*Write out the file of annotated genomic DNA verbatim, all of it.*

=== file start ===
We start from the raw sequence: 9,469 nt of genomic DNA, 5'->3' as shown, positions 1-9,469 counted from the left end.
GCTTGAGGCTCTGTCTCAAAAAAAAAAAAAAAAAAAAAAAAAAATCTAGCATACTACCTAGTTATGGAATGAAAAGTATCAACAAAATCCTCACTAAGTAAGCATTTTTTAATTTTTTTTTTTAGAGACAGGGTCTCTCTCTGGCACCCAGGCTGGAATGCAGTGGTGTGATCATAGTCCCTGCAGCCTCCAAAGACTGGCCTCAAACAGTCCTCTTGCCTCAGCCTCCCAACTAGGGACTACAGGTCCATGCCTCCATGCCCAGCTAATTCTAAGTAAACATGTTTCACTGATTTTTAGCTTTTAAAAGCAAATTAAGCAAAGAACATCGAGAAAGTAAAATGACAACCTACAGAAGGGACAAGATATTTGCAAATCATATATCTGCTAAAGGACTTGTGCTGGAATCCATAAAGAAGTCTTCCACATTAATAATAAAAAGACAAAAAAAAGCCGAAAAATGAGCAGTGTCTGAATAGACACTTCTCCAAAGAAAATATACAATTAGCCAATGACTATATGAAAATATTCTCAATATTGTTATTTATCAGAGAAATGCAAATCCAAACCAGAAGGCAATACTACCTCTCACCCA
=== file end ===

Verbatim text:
We start from the raw sequence: 9,469 nt of genomic DNA, 5'->3' as shown, positions 1-9,469 counted from the left end.
GCTTGAGGCTCTGTCTCAAAAAAAAAAAAAAAAAAAAAAAAAAATCTAGCATACTACCTAGTTATGGAATGAAAAGTATCAACAAAATCCTCACTAAGTAAGCATTTTTTAATTTTTTTTTTTAGAGACAGGGTCTCTCTCTGGCACCCAGGCTGGAATGCAGTGGTGTGATCATAGTCCCTGCAGCCTCCAAAGACTGGCCTCAAACAGTCCTCTTGCCTCAGCCTCCCAACTAGGGACTACAGGTCCATGCCTCCATGCCCAGCTAATTCTAAGTAAACATGTTTCACTGATTTTTAGCTTTTAAAAGCAAATTAAGCAAAGAACATCGAGAAAGTAAAATGACAACCTACAGAAGGGACAAGATATTTGCAAATCATATATCTGCTAAAGGACTTGTGCTGGAATCCATAAAGAAGTCTTCCACATTAATAATAAAAAGACAAAAAAAAGCCGAAAAATGAGCAGTGTCTGAATAGACACTTCTCCAAAGAAAATATACAATTAGCCAATGACTATATGAAAATATTCTCAATATTGTTATTTATCAGAGAAATGCAAATCCAAACCAGAAGGCAATACTACCTCTCACCCA